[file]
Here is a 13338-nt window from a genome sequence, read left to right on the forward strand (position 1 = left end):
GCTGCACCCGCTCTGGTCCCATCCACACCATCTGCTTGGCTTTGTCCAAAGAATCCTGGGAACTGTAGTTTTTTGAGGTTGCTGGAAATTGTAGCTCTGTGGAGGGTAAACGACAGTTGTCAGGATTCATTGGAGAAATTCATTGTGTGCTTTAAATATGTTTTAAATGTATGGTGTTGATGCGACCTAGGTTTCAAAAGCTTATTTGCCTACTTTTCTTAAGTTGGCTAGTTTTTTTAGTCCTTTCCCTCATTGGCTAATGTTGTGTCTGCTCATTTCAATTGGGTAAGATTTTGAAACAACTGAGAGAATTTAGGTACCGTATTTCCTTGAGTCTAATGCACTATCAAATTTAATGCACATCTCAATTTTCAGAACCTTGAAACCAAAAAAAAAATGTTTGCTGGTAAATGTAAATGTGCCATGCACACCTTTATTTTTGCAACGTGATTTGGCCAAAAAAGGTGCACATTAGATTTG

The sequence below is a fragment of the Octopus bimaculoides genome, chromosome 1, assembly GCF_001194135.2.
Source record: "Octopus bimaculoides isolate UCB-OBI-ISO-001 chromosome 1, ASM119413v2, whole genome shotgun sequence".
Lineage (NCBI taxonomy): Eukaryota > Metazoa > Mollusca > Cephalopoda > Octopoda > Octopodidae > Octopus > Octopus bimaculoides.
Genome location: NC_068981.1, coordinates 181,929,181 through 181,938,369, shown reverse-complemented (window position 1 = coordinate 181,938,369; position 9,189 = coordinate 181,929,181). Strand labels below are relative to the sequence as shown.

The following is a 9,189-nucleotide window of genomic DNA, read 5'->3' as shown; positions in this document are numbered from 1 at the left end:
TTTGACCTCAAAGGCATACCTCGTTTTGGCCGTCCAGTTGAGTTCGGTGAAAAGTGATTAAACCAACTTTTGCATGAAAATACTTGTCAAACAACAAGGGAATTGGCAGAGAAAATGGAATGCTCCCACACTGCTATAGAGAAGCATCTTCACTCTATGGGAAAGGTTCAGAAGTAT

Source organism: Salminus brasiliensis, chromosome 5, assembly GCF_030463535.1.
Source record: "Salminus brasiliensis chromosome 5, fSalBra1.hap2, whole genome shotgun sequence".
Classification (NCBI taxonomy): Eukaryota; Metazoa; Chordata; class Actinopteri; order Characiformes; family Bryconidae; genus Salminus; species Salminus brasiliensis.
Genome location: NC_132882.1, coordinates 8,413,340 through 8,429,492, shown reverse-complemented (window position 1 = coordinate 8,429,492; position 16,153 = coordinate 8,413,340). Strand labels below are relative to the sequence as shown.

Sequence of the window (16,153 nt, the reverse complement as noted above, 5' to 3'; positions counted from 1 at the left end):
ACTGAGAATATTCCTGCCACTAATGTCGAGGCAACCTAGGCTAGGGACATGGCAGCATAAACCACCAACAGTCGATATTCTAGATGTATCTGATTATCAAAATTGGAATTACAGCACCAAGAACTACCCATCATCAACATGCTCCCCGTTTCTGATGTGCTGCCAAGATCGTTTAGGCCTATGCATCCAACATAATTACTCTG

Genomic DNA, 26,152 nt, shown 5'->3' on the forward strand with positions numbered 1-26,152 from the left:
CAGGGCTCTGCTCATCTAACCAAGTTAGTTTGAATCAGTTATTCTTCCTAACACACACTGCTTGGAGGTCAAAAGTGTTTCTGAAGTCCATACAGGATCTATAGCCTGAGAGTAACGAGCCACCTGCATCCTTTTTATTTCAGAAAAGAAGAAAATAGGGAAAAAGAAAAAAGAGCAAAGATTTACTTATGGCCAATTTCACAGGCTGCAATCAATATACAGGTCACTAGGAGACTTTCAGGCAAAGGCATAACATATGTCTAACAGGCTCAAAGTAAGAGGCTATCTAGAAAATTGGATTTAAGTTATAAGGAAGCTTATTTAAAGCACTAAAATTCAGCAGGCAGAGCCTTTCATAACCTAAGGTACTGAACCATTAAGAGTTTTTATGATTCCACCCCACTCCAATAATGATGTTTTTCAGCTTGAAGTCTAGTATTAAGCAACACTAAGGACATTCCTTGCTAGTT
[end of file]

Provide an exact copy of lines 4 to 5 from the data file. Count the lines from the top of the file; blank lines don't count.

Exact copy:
Source record: "Octopus bimaculoides isolate UCB-OBI-ISO-001 chromosome 1, ASM119413v2, whole genome shotgun sequence".
Lineage (NCBI taxonomy): Eukaryota > Metazoa > Mollusca > Cephalopoda > Octopoda > Octopodidae > Octopus > Octopus bimaculoides.